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Education Policy Analysis Archives Vol. 12 No. 41 9 Whitney Ransome, the then Di rector of the (US) National Coalition of Girls’ Schools (Kaminer, 1998). Yet the myth of single-sex su periority has, it appears, been driven by the economic circumstances of those families fort unate enough to enjoy the required level of financial privilege. This type of student alread y exhibits notably better academic attributes prior to the commencement of single-sex schooling. Thus, the differences in socioeconomic background and consequent acad emic ability renders any uncontrolled comparison between single-sex schools and co-edu cational school meaningless. Similarly, Marsh et al (1988) reached the following conclusion regarding relative academic outcomes: “…once pre-existing differences such as intelligence and social class differences are controlled, the diffe rences tend to be small or nonsignificant.” (p. 241 242). This seems to support part of our “in-house” hypothesis (i) and reject part of hypothesis (ii) because it strongly suggests that when background factors are controlled there are no measurable improvements in the academic pe rformance of boys or girls at single-sex schools. It should be remembered that even those th at argue against the monopoly of the rich over educational opportunity remain supporters of si ngle-sex schooling but on a fully inclusive basis entailing full provision to all socio-economic strata. Parents and Siblings Parents who advocated single-sex schooling felt that it encouraged harder work (77%), whereas proponents of co-educational classes felt it was socially ‘natural’ (West & Hunter, 1993). Nearly one third of parents whose daug hters attended all-girls schools cited the fact that the school had a single sex policy as the reason for selection. Further, over 75% of parents with girls at single sex establishmen ts believed that a single-sex environment promoted self-confidence in their child(ren). Contrastingly, only 34% of parents with daughters at mixed schools felt the same way. Many parents respond ed that co-education was more natural because it reflected wider society. Yet if the nature of wider society itself is inequitable (and arguably illusionary) then co-educational schools must logically be a significant contributor to this social probl em. When assessing the cogency of West & Hunter’s study one must consider the level of parental awareness and knowledge. How would the views of the parents in West & Hunter’s research have changed if they would have grasped the central issues more fully? The low level of agreement (9%) by parents with daughters at co-educational schools wi th the statement that “genders develop differently and should therefore be educated differently” may be explained by a lack of knowledge about this matter. A further cons ideration is the defence mechanism of ‘coeducational parents’ who may actually prefer si ngle-sex education in their hearts and minds but don’t enjoy the required level of financial leverage. Such people are more likely to defend their own ‘choice’ especially when, due to the absence of data they resort to thinking emotionally when talk ing about their own children. Lawrie & Brown (1992) looked at the impact of siblings upon the construction of gender identity. Once again the effects are most notable when girls in co-educational schools have male sibling(s), “…girls in the mixed school and girls with an opposite sex sibling appear to give the most stereotypical res ponses” (p. 137). The “significant others” referred to most famously by Vygotsky exist bot h at school and in the home. It seems that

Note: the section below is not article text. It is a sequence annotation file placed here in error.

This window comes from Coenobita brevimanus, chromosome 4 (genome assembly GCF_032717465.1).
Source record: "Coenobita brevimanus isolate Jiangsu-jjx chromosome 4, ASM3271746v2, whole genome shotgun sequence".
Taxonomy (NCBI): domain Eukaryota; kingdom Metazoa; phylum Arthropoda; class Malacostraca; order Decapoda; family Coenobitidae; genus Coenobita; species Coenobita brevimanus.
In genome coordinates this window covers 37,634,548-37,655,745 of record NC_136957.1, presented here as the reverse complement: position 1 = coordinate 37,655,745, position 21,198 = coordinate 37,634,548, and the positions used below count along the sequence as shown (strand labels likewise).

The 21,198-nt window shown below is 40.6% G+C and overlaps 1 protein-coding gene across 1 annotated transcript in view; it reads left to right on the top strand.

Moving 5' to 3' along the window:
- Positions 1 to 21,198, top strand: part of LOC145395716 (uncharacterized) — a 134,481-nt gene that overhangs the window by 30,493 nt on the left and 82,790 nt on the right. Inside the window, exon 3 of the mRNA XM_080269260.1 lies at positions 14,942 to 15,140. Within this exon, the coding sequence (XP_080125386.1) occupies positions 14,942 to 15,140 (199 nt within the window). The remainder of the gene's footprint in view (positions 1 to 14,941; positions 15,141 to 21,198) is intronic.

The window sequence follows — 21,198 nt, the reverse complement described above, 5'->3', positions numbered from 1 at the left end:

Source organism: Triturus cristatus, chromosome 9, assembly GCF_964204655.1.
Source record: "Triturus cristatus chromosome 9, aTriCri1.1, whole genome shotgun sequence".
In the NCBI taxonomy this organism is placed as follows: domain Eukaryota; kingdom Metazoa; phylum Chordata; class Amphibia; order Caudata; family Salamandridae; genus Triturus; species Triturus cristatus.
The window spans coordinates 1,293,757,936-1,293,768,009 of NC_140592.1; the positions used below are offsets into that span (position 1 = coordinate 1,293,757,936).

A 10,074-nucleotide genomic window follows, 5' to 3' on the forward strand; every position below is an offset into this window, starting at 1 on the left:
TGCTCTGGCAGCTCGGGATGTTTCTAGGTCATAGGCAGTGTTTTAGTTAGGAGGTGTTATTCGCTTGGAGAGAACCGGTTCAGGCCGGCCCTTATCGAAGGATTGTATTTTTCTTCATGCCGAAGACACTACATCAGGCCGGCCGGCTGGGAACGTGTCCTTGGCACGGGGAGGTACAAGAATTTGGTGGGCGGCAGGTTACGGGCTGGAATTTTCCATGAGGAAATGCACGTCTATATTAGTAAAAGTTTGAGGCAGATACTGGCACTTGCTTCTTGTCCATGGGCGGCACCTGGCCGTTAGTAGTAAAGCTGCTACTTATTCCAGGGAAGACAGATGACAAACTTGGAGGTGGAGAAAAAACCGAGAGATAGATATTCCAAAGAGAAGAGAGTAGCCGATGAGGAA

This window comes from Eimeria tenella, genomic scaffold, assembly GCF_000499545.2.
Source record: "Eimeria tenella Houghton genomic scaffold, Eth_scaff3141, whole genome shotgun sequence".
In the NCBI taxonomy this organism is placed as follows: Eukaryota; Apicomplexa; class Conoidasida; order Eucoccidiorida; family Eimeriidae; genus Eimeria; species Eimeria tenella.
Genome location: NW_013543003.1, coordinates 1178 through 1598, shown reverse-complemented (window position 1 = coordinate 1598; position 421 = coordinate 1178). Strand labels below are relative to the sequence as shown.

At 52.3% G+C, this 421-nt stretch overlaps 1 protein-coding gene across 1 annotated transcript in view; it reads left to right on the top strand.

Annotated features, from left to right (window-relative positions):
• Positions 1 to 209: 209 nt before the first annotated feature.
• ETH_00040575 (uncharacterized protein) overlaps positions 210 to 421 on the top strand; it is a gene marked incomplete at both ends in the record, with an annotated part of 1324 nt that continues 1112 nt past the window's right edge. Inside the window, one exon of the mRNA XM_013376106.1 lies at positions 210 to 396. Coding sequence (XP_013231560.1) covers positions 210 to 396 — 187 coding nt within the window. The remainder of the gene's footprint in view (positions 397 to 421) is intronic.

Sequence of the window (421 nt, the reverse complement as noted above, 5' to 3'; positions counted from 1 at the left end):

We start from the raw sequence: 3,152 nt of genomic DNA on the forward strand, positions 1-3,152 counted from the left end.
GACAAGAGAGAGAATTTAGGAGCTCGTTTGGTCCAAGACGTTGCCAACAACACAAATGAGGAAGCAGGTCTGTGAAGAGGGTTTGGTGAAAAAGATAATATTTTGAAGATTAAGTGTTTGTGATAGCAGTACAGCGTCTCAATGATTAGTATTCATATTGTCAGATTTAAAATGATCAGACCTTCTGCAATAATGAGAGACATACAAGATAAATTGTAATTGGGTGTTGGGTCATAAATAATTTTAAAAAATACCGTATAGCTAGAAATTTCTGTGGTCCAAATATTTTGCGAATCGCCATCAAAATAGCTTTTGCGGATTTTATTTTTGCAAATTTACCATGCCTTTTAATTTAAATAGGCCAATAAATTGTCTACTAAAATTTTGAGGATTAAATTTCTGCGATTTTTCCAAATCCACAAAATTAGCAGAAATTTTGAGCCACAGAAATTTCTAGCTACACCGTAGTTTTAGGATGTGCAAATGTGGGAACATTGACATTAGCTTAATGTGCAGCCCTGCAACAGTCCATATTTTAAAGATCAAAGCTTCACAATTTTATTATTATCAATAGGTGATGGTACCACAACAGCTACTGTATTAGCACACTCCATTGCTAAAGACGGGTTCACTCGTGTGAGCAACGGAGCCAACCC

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Co-education and Gender 10 the majority of male “others” are only “signi ficant” in their ability to impact on those female members of the home and the classroom in a way that reinforces traditional gender roles (Lawrie & Brown, 1992). If a social c onstructivist’s angle is taken on the issue of gender and schooling then it seems clear that gi rls and boys should be taught separately in order to facilitate the full realisation of th eir ZPD. The threat to their ZPD’s was consciously recognized by the schoolgirls in Lahelma’s (2002) study of Finnish secondary schools. It was discovered that by 13-14 years of age girls realised that the male domination of the ‘physical realm’ (i.e. space and voice) limited the fulfilment of their own unique ZPD’s. Overwhelmingly West & Hunter’s research can be seen to reconfirm the opinion that girls don’t benefit from contact with boys in sc hool. Yet, (a) many parents anecdotally expressed a preference for co-educa tion because they felt that there were social advantages for their sons. Conversely, (b) parents whos e daughters attended single-sex schools used substantially different reasoning feeling that it would increase self-esteem and encourage engagement with Technical and Sc ientific subjects. In the former instance (a) we see girls supporting boys; in the latter instance (b) girls encourage and assist each other, yet there is very little evidence to suggest that the presen ce of boys promotes the status of girls either emotionally or academically or any way either at home or at school. Summing up To revisit hypothesis (i): (i) Single-sex schooling hinders the social, spiritual and moral development of boys and doesn’t impact significantly on academic performance. Kelly (1996) challenges hypothesis (i) by obser ving the benefits to boys who studied in a single-sex paradigm; noting a relative gap of 2.43 GCSE points. However, there exists a considerable volume of research suggesting th at background variables and not the form of schooling are responsible for rela tively better academic performance by either gender in single-sex constructs (Marsh et al 1988; Harker, 2000). In terms of academic engagement: Lawrie & Brown (1992) discovered that male engagement with traditionally female subjects improved notably in an all-boys environment. The issue of social, spiritual and moral development of boys fundamentally revolves around what it is ‘natural’ for boys to do and how they might do this is more socially acceptable way. This prominent debate regarding boys seems to contain the implication that all would be improved by adapting (‘enhancing’) their natural hormonal tendencies to less gender-stereotypic environments. Perhaps therefore boys may be steered away from tr aditional modes of interaction with girls through the use of a school-based ‘reform agenda’. Indeed, it is only relatively recently that connections have been made between the prevalence of psyc hological pain and physical violence in our communities and the socially approved forms of masculinity dominant in our society. Thus a newly emergent and crucial context for this debate has recently begun to crystallise. To revisit hypothesis (ii): (ii) Single-sex schooling improves the self esteem of girls and measurably improves performance.